'The Liturgy is Orthodox not because of the unity of the rite, but because of the Orthodoxy of its content.  It is Orthodox when its texts, chants, and gestures speak of an unchanging Faith.' 

- Saint John of Saint-Denis

St John the Wonderworker (John Maximovitch) - feast: 2nd July

St John the WonderworkerSt John was loved during his earthly lifetime and venerated after his falling asleep for his missionary zeal, pastoral care, charitable works, and administrative diligence.  As bishop, he cared for the flock of Christ from his various sees in Shanghai, Brussels, London, and San Francisco.

However, many of the stories of his life omit the chapter during his time in Western Europe, when he was an ardent supporter of the Western Orthodox missions.

Archbishop John was known for his love of the saints, particularly the local saints of wherever he found himself.  Despite being a bishop of the Russian Orthodox Church, he would not permit his clergy to offer services in which only the Russian saints were commemorated but insisted that they also call upon the saints of the place.  He came to know their lives of the saints, and led pilgrimages to their holy shrines and sites associated with them.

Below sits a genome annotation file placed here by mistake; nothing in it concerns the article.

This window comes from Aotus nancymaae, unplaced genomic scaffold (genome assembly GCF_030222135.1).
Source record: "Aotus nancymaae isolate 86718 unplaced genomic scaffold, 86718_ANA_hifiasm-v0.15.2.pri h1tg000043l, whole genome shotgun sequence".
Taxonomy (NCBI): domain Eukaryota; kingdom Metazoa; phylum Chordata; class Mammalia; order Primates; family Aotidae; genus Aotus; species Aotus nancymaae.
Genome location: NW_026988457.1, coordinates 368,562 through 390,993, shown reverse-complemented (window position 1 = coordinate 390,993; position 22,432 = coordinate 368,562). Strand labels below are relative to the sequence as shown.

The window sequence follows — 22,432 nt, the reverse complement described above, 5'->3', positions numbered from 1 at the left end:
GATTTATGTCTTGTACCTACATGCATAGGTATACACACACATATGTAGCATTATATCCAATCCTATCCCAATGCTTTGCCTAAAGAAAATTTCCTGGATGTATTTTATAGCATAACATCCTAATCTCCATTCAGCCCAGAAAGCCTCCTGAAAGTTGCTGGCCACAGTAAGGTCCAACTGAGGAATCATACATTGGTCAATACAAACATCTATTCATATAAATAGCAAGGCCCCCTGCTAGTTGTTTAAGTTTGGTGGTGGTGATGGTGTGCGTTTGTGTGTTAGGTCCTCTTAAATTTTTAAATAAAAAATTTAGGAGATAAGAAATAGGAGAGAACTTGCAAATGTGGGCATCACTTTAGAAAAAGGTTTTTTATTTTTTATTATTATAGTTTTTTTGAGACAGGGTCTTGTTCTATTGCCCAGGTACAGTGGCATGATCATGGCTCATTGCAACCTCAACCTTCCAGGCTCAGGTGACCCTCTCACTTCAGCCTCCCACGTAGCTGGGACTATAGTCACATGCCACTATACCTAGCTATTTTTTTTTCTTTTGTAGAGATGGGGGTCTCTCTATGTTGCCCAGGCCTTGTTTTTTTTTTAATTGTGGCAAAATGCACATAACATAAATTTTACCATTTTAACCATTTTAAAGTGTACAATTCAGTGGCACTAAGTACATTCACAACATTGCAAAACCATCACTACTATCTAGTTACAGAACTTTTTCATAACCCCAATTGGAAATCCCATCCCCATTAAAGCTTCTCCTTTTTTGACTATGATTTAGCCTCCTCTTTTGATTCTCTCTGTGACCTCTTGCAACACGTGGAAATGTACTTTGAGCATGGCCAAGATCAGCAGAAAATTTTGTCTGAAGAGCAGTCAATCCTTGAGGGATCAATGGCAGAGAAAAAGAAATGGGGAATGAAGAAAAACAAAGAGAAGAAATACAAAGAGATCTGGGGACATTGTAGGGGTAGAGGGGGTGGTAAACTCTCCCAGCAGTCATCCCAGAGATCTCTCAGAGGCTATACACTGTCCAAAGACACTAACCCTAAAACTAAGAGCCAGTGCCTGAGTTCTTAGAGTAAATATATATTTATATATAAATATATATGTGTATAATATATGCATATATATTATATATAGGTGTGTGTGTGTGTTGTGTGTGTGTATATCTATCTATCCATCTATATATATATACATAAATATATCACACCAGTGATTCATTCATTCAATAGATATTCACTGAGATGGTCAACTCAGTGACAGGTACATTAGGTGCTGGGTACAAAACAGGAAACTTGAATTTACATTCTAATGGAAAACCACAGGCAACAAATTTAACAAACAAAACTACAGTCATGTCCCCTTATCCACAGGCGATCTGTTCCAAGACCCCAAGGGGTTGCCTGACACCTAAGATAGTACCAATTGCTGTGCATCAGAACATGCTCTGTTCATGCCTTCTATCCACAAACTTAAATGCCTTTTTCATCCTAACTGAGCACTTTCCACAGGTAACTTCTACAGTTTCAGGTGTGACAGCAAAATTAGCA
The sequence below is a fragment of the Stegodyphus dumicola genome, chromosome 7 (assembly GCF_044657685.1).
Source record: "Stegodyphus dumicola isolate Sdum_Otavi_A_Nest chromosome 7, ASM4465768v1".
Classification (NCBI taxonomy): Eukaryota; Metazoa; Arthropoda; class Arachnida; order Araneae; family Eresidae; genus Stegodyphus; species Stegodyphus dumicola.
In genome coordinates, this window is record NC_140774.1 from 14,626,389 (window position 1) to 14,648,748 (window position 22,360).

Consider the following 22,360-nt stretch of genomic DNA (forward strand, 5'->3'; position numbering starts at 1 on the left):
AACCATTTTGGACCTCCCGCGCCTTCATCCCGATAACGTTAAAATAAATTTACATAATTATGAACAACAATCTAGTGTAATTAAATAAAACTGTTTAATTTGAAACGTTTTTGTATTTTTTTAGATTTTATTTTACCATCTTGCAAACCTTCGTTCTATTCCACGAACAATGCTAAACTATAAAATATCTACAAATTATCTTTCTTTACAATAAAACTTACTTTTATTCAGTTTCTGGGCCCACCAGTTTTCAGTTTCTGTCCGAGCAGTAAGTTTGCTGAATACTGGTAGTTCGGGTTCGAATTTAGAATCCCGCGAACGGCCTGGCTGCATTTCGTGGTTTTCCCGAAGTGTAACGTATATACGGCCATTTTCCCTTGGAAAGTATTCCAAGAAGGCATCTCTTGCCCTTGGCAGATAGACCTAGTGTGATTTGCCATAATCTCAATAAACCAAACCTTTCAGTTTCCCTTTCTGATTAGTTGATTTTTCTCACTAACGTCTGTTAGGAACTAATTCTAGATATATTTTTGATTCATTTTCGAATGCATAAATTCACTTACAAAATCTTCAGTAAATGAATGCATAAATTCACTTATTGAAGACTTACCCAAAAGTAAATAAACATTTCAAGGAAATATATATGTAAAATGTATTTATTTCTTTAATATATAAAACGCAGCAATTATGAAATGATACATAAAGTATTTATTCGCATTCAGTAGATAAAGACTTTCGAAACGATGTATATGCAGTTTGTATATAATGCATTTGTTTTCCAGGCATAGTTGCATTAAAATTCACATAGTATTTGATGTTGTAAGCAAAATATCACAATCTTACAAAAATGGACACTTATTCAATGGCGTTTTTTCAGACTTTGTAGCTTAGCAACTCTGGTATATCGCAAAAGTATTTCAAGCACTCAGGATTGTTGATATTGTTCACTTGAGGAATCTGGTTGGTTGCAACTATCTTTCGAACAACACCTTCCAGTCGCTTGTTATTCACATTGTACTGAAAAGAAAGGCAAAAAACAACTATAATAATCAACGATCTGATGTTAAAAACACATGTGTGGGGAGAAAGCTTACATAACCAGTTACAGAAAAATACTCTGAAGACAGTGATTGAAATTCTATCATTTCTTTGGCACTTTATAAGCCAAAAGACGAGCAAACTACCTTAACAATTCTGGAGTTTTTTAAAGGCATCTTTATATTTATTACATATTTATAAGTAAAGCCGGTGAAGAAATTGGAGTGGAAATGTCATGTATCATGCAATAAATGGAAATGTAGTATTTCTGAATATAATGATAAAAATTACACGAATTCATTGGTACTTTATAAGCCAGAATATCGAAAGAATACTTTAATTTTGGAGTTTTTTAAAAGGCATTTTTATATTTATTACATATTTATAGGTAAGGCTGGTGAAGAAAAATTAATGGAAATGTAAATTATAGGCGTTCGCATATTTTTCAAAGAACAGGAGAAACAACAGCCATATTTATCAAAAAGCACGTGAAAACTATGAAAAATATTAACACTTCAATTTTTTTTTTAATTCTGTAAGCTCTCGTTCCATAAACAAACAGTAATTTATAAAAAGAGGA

After our church's sad departure from the Russian Orthodox Church (Moscow Patriarchate) in 1953, it was then Archbishop John who ultimately received us under his episcopal care, under the Russian Orthodox Church Outside of Russia.  It was he who tended to the pastoral and spiritual needs of our clergy and people, who assisted with the development and confirmation of the legitimacy of our restored Gallican rite as an authentic expression of the Orthodox Faith, and who tirelessly petitioned the ROCOR Synod of Bishops to assent to the consecration of Fr Eugraph Kovalevsky as bishop of Saint-Denis to give stability and permanence to the Western Orthodox flock under his care.  It was at his hands (and those of Archbishop Theophilus of Sèvres) that Fr Eugraph was consecrated and took the name John-Nectarius.